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Fighting the War and the Peace: Battlefield Ethics, Peace Talks, Treaties, and Pacifism in the Jewish Tradition
Michael J. Broyde

VII. Conclusion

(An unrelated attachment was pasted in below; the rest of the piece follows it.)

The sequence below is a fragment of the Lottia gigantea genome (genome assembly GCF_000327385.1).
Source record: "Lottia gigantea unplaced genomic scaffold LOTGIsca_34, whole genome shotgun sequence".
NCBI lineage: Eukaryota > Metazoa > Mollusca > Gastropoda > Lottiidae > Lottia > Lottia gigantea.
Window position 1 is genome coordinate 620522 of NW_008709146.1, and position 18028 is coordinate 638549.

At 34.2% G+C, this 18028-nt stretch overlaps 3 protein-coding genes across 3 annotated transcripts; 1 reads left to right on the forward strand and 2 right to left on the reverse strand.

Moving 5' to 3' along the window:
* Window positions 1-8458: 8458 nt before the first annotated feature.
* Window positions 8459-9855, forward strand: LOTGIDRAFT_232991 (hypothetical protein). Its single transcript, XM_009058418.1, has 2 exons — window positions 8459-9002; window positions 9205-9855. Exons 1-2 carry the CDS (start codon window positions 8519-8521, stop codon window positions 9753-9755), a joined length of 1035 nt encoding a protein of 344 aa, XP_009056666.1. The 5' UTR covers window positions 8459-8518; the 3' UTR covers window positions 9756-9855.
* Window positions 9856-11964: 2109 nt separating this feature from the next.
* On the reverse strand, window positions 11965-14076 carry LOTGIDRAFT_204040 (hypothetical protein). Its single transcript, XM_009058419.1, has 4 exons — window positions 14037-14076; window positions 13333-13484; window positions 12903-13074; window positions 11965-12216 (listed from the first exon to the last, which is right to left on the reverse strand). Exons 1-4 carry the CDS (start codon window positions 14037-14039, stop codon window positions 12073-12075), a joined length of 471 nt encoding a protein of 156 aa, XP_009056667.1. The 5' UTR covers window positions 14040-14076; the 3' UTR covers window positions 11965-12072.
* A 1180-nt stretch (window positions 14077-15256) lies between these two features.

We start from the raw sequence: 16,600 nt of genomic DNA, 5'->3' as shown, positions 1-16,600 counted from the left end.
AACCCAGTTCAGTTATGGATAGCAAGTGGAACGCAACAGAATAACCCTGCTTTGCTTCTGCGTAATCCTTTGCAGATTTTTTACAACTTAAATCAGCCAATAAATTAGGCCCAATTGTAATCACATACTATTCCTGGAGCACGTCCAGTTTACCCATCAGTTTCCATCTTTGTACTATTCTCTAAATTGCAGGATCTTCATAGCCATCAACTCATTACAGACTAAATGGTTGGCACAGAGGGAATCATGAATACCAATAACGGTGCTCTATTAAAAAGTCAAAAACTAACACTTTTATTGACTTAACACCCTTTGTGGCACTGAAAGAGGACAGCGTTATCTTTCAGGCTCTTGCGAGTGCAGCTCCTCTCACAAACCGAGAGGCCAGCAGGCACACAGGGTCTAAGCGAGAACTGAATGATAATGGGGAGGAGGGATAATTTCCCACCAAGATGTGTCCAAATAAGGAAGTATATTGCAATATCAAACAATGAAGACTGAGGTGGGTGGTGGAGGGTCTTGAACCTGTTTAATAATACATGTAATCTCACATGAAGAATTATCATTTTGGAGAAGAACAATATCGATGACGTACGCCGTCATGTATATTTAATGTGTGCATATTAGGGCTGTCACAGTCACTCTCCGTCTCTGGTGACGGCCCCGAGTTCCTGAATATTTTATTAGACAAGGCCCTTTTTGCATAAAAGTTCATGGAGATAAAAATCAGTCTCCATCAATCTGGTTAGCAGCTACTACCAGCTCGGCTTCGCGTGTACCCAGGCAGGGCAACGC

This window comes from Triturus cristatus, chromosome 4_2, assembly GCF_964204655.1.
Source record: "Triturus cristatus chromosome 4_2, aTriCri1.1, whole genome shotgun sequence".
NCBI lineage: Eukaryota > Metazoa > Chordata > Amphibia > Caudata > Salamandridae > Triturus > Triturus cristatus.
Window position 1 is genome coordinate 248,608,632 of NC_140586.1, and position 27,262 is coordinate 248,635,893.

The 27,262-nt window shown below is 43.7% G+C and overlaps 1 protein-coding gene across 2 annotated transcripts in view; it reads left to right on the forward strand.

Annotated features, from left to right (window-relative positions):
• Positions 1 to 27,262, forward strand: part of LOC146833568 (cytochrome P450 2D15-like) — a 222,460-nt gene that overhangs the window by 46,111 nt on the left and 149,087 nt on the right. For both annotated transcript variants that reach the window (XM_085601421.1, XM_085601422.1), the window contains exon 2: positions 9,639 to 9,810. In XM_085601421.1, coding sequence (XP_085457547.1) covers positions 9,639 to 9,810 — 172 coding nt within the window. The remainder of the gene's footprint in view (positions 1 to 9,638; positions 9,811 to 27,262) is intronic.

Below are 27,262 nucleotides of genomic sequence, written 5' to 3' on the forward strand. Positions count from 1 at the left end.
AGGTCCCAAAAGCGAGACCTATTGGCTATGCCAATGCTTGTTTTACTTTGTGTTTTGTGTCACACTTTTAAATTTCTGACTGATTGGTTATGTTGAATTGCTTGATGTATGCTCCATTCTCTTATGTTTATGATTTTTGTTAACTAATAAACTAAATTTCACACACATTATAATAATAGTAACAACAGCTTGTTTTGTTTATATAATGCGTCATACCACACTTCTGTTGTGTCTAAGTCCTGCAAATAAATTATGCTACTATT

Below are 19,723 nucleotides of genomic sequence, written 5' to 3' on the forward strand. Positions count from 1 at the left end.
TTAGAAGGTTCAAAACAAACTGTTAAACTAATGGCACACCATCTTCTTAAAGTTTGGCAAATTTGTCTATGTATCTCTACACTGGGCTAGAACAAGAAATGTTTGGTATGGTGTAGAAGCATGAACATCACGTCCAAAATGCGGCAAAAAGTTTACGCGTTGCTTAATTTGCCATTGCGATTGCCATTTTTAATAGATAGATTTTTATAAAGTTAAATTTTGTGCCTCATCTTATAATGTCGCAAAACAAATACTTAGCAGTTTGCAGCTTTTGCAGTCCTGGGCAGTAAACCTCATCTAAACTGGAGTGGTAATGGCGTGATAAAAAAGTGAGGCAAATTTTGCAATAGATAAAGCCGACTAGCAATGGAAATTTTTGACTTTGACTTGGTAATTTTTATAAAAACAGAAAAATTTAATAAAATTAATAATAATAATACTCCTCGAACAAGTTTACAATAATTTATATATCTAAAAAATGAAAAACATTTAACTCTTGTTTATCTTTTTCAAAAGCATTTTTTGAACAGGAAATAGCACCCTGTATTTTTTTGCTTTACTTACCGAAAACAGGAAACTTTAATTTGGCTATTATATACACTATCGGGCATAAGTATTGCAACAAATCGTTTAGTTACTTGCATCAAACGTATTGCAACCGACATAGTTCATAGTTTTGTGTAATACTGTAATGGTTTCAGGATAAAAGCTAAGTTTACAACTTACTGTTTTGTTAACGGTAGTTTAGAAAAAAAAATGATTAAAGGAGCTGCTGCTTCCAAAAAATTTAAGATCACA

When one reviews the rules found within Jewish law for waging war, one grasps a crucial reality of Jewish military ethics. The moral license that "war" grants a person or a country varies from situation to situation and event to event. The Jewish tradition treats different permissible wars differently. The battle for vital economic need carries with it much less of a moral license than the war waged to prevent an aggressive enemy from conquering an innocent nation. Jewish law recognized that some wars are simply completely immoral, some wars are morally permissible but grant a very limited license to kill and some wars are a basic battle for good with an enemy that is evil. Each of these situations comes with it a different moral response and a different right to wage war. In sum, it is crucially important to examine the justice of every cause. However, violence is the service of justice is not to be abhorred within the Jewish tradition.

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